15 Sept 2003

Mugabe receives report of Presidential Land Review Committee



A government report into Zimbabwe's controversial land reform programme has opened a can of worms, throwing the spotlight on corruption surrounding the ownership of multiple farms by senior government officials and others close to the establishment. To date only one politician has publicly surrendered his extra farms to the state, a month after the expiry of a two-week deadline set by President Robert Mugabe.

Mugabe's deadline marked his first response to the damning report by the Presidential Land Review Committee that he appointed in May to assess the success of his government's controversial land reform programme. The report reveals gross irregularities and corruption in the allocation of land since the ”fast track” land reform programme began in 2000. In addition, it is said to expose the exaggeration that over 300,000 landless families had been resettled.

Prompted by this report President Mugabe on July 30 gave his party colleagues with multiple farms until Aug. 13 to relinquish the extra properties. To date only Obert Mpofu, the governor of the Matabeleland North province, declared he was surrendering two state farms he had leased in the productive Nyamandlovu area. He retains a farm he bought before the land reform programme began. However, Mpofu is understood to have recently taken over two hunting concessions, Railways Farm 40 and farm 41 located on the edge of the country's biggest game reserve, the 14,000-hectare Hwange National Park. In the rest of the country's nine provinces, officials have maintained a deafening silence over surrendering their extra properties.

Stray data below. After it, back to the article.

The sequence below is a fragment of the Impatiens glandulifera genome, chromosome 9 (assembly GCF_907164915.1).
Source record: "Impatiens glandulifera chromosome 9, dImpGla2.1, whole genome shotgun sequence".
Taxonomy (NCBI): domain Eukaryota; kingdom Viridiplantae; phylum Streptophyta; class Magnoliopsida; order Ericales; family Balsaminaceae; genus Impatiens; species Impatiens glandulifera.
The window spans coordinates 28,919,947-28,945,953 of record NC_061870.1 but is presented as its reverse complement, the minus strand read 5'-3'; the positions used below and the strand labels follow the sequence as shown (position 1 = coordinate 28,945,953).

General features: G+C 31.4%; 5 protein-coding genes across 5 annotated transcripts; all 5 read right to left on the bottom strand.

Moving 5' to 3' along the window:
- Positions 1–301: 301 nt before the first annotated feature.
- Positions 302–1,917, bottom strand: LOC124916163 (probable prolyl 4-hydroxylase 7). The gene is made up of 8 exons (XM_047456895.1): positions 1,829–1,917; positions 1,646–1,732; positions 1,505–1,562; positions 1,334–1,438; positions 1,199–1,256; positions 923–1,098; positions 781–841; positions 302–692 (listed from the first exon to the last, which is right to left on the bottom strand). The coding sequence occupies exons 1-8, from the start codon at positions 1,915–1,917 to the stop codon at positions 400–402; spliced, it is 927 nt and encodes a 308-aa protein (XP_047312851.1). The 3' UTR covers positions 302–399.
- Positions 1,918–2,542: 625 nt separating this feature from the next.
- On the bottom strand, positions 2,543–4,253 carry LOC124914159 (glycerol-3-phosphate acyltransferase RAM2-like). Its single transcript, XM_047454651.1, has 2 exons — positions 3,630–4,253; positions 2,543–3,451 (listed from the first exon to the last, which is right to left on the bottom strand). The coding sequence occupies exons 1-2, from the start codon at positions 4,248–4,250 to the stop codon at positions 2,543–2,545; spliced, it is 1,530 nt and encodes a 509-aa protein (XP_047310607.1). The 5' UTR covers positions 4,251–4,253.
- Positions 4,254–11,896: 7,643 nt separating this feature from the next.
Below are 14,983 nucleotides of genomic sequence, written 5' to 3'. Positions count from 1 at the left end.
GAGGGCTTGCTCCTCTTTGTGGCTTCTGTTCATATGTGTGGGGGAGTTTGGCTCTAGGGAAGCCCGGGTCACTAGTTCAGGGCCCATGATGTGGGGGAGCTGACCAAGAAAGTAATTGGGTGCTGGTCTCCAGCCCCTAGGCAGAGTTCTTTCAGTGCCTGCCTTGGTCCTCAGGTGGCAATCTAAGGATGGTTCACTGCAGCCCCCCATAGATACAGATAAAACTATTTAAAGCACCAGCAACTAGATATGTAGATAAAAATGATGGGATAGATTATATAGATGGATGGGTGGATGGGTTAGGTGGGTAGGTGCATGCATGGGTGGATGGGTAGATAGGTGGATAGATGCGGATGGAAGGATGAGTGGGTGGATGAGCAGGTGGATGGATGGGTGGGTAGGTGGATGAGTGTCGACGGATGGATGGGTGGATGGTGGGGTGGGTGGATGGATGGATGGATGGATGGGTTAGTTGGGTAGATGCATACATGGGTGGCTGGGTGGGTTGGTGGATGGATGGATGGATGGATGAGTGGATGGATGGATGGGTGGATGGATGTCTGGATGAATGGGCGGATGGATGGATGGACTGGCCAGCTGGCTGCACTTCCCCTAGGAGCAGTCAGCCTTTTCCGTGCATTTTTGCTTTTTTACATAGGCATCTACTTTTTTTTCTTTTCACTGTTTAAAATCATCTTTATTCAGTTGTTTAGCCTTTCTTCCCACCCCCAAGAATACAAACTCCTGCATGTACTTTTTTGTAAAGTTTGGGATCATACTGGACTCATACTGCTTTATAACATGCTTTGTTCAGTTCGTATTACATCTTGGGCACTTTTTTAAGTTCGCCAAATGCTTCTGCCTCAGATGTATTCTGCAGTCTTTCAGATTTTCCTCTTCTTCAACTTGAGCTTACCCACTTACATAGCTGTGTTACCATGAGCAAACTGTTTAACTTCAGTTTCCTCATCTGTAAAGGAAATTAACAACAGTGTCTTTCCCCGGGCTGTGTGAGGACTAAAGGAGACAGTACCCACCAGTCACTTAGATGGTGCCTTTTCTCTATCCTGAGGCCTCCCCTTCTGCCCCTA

However, speaking when he officially received the report on Sep. 11, Mugabe has promised to act on the recommendations of the Presidential land Review Committee, a hint that he may sack those of his Cabinet members implicated in the report.

However, political analyst Lovemore Madhuku says there is no way there can be a return of these farms under the current regime which he says is tainted by corruption. He says no politician will return the farms knowing his colleagues are corrupt too, be it in other areas. „No-one in ZANU-PF has a moral high ground to impose the rules,” he says. ”Land is merely one area of their massive corruption enterprise.” A farm in Zimbabwe is the ultimate prize for a career in politics. Almost the entire leadership in government and within the ruling ZANU-PF party is known to have at least one farm each.

Since May 2000 when the government lost a crucial referendum on a new constitution, it has embarked on a crude and rather populist land reform exercise, shortly before a crucial parliamentary election it was projected to lose. The reason for the land reform exercise was to correct colonial injustices in landownership which was one of the main reasons Zimbabweans fought a 15-year-long bush war that culminated in independence in 1980. However, coming 20 years after independence and with no clear criteria on intended beneficiaries, many of the choice farms have ended up in the hands of government officials, judges and other well-connected individuals. (IPS)

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